Ichetucknee Springs State Park
What’s it like?
Ichetucknee Springs State Park is an oasis. It has something for everyone:
- World-class tubing
- Incredible, pristine river
- Fascinating snorkeling
- Adventurous scuba diving
- Unspoiled nature
- Hiking trails
Ichetucknee River Springs
There are 9 major named springs in the state park, and countless more smaller vents:
- Ichetucknee Head Spring
- Blue Hole
- Cedar Head Spring
- Roaring Spring
- Singing Spring
- Devil’s Eye Spring
- Grassy Hole Spring
- Mill Pond Spring
- Coffee Spring
How long is Ichetucknee Springs?
The Ichetucknee river flows gently for 5.5 miles under a thick canopy of trees, before meeting the larger Santa Fe River.
The Santa Fe River empties into the Suwanee River, and then eventually flows into the Gulf of Mexico.
The main attraction of Ichetucknee Springs is the gorgeous water and natural environment. This 2008 New York Times article beautifully describes the experience:
It’s a warm late-winter afternoon in northern Florida, and three young women are gingerly descending a half-dozen wooden stairs to a mouthwash-blue pool of translucent water ringed with cypress trees.”
The water is chilly and so clear it’s almost invisible. It bubbles up from deep underground and then comes together to form the Ichetucknee River.
Because it spends so much time under ground where the temperature is constant, the water temperature of Ichetucknee Springs stays a constant 72 degrees year round. It isn’t affected by outside air temperature.
Even though it feels great on a hot day, it might be chilly if you’re sensitive to the cold. Children and people who get cold easily might want to consider using a wetsuit.
Tubing Ichetucknee Springs: a natural lazy river
The water’s generally steady and slow moving.
The flow depends on current water level and flow conditions, but it’s usually 1-3 mph. For planning purposes, a speed of 1 mph is a good guess.
The river is usually approx. 20 feet wide and 4-5 feet deep. It’s narrower and shallower in the northern section toward the head spring. This concentrates tubers and makes environmental damage worse, which is why tube numbers are limited.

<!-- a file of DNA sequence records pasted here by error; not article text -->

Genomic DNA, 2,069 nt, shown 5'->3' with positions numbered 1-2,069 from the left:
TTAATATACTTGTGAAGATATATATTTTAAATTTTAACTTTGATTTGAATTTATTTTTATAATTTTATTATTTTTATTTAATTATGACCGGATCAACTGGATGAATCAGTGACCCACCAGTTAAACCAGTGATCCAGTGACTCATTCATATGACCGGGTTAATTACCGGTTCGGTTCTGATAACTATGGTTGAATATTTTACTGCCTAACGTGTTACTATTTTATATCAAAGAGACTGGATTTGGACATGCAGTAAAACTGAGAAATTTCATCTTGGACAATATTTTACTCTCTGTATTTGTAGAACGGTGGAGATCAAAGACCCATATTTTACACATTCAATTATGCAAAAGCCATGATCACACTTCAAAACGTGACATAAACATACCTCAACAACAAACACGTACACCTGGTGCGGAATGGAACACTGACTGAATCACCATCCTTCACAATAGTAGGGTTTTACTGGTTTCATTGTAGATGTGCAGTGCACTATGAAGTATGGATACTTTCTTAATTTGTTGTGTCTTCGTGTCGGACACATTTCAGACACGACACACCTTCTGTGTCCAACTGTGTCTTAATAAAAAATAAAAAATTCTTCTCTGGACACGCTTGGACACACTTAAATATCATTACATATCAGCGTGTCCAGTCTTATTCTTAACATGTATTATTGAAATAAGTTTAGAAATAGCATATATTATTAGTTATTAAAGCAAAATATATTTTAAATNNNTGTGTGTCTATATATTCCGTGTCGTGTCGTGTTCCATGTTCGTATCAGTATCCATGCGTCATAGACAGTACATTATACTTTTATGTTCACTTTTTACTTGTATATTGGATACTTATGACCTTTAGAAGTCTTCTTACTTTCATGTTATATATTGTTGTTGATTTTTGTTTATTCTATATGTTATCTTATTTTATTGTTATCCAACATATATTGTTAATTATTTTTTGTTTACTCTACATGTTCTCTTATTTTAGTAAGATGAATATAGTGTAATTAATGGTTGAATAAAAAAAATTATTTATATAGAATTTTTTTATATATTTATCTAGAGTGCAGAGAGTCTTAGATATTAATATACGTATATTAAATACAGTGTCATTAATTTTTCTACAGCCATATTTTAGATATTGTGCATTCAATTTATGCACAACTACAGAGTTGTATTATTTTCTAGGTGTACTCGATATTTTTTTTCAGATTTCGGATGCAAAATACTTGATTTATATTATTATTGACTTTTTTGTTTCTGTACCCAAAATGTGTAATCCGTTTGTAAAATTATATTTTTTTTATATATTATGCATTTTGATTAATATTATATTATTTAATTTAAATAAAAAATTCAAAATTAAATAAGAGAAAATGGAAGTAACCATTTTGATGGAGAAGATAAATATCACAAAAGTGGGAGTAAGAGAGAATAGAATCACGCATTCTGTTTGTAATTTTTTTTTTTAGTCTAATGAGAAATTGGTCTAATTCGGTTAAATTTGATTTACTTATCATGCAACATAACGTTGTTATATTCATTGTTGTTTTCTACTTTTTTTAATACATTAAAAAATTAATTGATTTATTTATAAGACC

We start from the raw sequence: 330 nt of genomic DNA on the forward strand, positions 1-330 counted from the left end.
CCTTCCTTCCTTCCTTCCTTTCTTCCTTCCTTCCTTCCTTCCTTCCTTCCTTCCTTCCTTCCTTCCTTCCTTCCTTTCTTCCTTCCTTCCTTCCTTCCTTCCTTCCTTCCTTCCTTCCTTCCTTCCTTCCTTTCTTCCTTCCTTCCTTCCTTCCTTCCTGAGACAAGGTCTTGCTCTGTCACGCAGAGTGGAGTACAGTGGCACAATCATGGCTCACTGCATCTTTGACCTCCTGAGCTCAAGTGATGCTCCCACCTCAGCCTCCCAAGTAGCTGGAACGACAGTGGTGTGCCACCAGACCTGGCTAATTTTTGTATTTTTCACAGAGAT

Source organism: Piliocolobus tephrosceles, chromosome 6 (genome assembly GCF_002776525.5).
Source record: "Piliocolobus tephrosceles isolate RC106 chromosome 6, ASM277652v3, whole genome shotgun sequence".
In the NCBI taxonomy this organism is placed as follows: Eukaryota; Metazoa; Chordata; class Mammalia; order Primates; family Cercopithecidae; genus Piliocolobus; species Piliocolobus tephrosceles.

Ichetucknee River doesn’t contain any rapids or white water. But, it’s a natural river environment, and it can flood at times. It’s always best to call and check the river conditions when planning a trip.
Tubing Ichetucknee Springs? Bring Shoes!
It’s a good idea to bring some sort of water shoes when floating Ichetucknee Springs.
- The parking lot can be blistering hot and sharp
- Much of the trail system is unpaved and may consist of dirt, sand and small gravel
- Wooden docks and walkways may have loose nails and painful wood splinters
- Stubbed toes and foot injuries can ruin a day on the river
- Docks and wet surfaces can be slippery- shoes with good traction can be useful
Old tennis shoes might be a good idea, but be careful because extra weight on your feet may make it hard to swim.
Don’t touch the bottom!
If you wear shoes please don’t walk on the river banks or river bottom! It erodes and kills the fragile river grasses. Grasses are vital because they’re the base of a complex food pyramid.
Take only photos, leave only footprints
Every summer many hundreds of thousands of people visit Ichetucknee Springs. While it’s great that so many people love the springs, so many visitors can kill natural beauty. Please make sure that you don’t lose or leave trash or items in the river!
To avoid losing stuff, secure your gear:
- Rope, string or parachute cord: tie shoes and sandals to your tube.
- You might find some twine used for securing tubes to cars
- A diving or mesh bag is great for keeping stuff together
- Dry bags are always useful to have in Florida! These area also great for keeping stuff safe from sudden rain storms
Don’t let any string or rope wind up in the river!